You should get many different answers to the questions posed. I think that both of the questions need to be taken separately as separate analysis might be needed for each. I think that the play can be considered a "thinking man's play" because its protagonist is one that is immersed in thought. Hamlet is one of the first major characters that we see who is more animated by thought than anything else. When traditional central figures of dramas are bound by the action they undertake and the feats that they do, Hamlet lives in his own mind, engages in battle with his own demons within his mind. He is in constant struggle with his function being overcome by surmise. His agonizing moments of thought are on the same level with any hero doing battle with the most austere of opponents. In this light, one can see the play as a "thinking man's play."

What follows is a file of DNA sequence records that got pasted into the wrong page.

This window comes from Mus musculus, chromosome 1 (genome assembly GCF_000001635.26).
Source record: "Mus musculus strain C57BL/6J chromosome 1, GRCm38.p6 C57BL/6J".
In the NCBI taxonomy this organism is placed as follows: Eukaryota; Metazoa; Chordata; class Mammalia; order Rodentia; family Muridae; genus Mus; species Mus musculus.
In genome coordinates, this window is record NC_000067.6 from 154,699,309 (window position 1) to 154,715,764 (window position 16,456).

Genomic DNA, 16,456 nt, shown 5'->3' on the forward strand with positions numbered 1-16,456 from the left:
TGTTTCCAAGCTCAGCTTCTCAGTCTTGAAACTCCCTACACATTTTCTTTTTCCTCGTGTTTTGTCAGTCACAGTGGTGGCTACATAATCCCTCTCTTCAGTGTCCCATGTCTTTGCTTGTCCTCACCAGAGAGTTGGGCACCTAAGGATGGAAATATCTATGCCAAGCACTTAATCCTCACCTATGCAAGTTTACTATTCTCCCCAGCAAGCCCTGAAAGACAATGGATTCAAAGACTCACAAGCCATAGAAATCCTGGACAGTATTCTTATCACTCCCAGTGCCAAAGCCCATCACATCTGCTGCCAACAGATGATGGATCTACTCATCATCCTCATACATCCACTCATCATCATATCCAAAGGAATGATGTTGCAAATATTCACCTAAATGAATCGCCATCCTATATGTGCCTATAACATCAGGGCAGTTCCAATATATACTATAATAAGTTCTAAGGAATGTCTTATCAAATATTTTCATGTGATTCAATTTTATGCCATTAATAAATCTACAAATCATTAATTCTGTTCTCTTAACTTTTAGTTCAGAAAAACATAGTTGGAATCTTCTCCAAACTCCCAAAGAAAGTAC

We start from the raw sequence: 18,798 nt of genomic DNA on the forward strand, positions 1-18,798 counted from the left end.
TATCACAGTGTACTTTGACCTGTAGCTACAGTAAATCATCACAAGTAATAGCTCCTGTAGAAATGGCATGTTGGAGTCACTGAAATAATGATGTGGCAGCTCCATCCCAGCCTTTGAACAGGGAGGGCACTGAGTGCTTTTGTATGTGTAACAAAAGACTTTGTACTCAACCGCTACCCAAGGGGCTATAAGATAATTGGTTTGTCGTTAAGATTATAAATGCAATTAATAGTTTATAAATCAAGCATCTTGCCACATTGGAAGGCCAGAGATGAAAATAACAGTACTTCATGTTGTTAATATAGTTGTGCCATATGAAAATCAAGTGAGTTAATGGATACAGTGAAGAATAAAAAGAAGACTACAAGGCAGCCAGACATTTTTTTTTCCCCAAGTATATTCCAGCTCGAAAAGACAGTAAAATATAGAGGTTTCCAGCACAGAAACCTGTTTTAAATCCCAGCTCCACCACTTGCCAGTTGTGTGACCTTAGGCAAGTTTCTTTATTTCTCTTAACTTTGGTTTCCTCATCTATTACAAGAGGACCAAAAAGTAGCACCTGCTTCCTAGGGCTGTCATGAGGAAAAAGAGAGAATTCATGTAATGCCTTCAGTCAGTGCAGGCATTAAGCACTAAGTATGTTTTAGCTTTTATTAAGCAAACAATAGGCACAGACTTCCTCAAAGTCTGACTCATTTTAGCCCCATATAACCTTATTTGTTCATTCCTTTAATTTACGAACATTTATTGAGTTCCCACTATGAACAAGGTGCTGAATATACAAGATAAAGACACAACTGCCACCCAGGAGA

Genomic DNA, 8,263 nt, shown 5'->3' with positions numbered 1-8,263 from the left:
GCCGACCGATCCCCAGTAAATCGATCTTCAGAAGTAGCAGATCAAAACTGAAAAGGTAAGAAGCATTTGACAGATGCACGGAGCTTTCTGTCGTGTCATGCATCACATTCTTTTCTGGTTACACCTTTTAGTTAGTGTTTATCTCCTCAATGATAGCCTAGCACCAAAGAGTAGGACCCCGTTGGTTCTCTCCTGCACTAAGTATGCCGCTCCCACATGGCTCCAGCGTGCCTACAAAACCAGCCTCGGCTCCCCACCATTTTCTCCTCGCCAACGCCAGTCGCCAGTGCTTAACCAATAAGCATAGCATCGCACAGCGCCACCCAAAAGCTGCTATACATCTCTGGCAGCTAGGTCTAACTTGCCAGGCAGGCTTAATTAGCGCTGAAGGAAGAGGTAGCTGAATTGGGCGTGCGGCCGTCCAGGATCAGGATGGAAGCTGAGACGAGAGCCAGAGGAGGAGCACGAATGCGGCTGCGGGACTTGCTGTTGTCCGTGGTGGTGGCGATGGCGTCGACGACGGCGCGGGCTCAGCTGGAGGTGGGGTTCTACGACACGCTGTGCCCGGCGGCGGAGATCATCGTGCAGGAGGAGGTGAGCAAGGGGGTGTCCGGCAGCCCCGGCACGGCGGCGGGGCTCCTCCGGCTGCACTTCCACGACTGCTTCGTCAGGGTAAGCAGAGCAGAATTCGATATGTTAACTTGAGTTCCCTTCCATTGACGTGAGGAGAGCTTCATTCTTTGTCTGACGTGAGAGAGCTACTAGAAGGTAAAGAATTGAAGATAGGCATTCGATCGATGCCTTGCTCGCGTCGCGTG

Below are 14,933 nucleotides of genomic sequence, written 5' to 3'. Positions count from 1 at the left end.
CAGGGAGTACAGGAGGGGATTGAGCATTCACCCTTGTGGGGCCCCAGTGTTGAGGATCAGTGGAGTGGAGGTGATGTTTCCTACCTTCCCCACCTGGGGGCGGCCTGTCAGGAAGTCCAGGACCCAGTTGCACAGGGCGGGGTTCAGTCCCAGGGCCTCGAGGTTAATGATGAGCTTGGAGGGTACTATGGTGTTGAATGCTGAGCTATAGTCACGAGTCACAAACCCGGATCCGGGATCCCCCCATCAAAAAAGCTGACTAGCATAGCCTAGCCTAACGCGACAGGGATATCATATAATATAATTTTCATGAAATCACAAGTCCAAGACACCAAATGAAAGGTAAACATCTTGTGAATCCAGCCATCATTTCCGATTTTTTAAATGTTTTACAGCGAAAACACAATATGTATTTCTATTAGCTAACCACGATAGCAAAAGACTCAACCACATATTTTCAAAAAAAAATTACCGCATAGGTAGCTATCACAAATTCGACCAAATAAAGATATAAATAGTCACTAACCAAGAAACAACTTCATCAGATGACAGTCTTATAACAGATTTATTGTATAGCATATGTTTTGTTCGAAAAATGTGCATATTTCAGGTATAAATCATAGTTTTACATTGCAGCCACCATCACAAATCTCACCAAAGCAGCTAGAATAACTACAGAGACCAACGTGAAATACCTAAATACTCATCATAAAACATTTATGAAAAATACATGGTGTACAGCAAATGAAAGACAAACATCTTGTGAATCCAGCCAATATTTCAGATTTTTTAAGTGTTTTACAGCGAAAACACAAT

On the second question, I would say that both Gertrude and Ophelia are challenged by their social conventions. It is not surprising that Gertrude, despite being the Queen of Denmark, has few lines. Her voice is silenced by the men who are around her and the social setting that would not allow her the ability to fully articulate what lies in her heart and psyche. No doubt, she marries Claudius and actively does so. Yet, she is unable to actively exercise her insight and understanding. Socially, she is expected to take a man and not be a ruling queen in her own right, but rather a figure head that is secondary to a male monarch. Ophelia is definitely a victim of her social setting. She is manipulated by two of the most important men in her life: Her father and her love, Hamlet. She is kind to Hamlet, only to be abused verbally and discarded by him in his own agonizingly painful expressions of love. She is loyal to her father, who manipulates her into his own plans and machinations. In the end, she is left with no voice and her drowning at her own hands is more of a statement about the social order in which she is forced to live than anything else.